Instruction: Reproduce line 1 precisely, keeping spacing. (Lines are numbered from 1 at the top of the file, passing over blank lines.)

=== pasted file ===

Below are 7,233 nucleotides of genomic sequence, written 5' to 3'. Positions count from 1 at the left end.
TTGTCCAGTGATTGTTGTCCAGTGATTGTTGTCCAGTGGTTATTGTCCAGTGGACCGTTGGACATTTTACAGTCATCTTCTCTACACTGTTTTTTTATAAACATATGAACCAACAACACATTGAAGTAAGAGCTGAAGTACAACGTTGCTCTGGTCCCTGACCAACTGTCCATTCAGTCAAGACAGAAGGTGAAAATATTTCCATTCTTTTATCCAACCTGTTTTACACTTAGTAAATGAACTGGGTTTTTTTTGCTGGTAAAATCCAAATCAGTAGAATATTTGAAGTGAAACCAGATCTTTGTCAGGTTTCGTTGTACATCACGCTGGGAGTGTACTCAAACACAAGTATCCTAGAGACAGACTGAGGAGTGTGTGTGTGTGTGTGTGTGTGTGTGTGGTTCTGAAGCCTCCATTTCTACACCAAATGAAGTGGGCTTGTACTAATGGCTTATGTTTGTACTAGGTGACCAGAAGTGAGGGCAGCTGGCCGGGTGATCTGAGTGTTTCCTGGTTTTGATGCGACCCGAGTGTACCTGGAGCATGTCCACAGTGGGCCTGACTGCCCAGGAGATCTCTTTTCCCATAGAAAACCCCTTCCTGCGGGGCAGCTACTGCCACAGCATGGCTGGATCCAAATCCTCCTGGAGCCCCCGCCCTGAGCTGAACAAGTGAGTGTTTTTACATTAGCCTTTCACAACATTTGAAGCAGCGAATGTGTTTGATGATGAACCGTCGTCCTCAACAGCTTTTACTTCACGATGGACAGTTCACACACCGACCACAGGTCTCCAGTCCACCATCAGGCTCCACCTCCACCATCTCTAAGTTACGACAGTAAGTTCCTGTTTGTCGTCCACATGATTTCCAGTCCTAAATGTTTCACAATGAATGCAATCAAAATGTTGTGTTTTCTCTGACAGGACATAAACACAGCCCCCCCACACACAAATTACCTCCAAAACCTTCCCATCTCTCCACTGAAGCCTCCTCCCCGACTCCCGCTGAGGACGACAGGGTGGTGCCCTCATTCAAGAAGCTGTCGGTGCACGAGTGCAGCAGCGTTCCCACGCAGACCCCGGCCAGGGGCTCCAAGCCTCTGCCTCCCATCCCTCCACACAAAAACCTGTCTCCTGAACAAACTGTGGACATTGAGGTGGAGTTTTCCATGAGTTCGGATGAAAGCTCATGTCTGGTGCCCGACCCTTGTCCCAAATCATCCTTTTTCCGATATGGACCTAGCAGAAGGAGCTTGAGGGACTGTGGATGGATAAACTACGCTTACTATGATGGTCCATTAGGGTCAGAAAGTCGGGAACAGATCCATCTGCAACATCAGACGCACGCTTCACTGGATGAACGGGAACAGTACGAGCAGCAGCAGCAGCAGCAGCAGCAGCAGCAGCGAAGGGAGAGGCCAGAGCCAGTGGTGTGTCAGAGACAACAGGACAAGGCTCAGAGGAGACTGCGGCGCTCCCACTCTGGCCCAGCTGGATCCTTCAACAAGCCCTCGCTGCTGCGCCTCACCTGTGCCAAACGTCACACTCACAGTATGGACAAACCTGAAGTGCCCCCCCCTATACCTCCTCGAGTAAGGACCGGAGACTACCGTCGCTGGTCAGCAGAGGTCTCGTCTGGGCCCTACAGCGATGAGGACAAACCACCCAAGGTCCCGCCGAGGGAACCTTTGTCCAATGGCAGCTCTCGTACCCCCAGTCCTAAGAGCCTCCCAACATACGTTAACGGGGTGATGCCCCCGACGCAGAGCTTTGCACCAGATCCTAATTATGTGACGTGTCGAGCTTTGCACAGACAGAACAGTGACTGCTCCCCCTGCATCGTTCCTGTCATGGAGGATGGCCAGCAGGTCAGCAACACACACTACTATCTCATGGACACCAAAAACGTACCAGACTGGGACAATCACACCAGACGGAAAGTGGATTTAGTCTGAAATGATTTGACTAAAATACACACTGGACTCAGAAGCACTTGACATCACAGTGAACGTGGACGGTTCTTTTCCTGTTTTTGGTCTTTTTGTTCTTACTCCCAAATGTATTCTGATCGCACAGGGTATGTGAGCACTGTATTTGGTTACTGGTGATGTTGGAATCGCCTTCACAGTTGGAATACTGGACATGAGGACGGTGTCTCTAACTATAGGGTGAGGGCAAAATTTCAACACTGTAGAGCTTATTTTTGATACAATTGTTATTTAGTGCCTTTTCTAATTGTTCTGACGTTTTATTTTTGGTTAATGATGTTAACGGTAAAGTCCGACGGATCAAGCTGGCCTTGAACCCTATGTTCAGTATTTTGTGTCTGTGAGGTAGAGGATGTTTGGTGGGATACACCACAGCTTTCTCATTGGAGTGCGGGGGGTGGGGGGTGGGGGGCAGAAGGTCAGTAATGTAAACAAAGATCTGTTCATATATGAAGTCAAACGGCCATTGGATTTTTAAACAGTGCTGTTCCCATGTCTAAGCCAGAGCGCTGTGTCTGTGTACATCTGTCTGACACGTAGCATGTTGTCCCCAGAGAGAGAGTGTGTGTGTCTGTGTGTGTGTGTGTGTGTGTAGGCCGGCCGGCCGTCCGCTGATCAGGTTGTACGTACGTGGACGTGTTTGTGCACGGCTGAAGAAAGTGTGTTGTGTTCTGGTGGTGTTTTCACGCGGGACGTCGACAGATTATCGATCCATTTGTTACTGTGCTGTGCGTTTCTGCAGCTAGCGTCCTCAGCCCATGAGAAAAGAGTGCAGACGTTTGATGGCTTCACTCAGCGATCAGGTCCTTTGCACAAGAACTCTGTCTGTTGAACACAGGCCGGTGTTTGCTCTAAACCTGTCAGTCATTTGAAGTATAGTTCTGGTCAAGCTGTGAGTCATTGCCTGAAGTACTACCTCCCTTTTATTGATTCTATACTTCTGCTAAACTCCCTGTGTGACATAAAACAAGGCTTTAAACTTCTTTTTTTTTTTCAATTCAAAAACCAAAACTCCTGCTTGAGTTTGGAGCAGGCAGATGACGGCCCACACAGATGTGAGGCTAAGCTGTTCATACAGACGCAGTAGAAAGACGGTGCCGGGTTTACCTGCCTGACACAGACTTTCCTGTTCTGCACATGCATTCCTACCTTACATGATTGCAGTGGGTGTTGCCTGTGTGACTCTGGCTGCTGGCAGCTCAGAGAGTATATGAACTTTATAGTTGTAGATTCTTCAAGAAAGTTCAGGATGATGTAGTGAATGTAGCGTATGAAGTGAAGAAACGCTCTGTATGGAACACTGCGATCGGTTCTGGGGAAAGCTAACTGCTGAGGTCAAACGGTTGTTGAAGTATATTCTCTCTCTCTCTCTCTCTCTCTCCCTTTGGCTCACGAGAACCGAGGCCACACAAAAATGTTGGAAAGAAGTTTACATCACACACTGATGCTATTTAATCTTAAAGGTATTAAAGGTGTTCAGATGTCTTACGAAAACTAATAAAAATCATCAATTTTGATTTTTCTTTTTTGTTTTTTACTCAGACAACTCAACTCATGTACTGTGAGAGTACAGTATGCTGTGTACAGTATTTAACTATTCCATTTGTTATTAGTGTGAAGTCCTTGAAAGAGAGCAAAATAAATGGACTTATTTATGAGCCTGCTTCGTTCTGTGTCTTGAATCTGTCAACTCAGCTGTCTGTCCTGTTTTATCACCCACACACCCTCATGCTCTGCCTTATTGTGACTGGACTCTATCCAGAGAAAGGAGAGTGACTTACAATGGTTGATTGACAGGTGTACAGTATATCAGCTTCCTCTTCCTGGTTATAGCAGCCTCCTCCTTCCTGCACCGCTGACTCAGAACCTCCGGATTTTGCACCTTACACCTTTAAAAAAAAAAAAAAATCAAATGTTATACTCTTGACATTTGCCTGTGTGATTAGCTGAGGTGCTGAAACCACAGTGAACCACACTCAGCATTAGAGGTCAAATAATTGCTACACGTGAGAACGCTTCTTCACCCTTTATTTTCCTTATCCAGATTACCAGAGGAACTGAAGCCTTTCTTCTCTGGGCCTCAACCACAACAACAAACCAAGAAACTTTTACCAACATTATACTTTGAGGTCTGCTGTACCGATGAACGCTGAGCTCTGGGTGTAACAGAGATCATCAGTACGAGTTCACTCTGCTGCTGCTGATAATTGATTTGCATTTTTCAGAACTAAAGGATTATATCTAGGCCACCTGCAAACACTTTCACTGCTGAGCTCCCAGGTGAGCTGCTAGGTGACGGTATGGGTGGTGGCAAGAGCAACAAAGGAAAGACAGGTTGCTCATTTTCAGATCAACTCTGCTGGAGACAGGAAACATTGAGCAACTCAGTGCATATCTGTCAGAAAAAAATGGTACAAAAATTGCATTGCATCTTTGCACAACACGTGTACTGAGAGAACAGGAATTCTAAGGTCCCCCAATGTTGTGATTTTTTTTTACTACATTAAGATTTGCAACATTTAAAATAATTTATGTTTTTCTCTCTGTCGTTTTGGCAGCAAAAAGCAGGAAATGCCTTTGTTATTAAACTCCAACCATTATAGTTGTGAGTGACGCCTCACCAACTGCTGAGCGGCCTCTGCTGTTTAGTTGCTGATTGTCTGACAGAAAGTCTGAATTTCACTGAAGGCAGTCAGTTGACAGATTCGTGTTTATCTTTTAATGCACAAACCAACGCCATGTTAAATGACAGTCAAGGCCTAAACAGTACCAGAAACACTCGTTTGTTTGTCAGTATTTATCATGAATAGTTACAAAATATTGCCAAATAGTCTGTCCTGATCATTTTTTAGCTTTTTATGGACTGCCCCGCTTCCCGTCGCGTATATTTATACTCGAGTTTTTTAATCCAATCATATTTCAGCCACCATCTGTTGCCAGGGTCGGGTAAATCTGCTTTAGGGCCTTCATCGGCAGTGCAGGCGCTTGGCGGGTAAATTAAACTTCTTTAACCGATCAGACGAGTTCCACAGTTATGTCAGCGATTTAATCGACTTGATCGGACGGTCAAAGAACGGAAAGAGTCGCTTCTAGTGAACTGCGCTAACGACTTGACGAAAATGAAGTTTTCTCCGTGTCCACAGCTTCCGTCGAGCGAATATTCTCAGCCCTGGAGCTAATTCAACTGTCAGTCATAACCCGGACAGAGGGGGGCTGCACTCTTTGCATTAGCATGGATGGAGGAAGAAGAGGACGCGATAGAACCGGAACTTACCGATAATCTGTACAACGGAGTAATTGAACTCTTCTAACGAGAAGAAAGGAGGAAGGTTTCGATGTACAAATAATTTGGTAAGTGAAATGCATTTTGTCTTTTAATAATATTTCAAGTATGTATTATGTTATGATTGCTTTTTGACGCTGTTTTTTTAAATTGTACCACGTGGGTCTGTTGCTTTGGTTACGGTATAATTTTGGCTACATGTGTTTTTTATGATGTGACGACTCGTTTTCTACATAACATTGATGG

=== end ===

Below are 7,233 nucleotides of genomic sequence, written 5' to 3'. Positions count from 1 at the left end.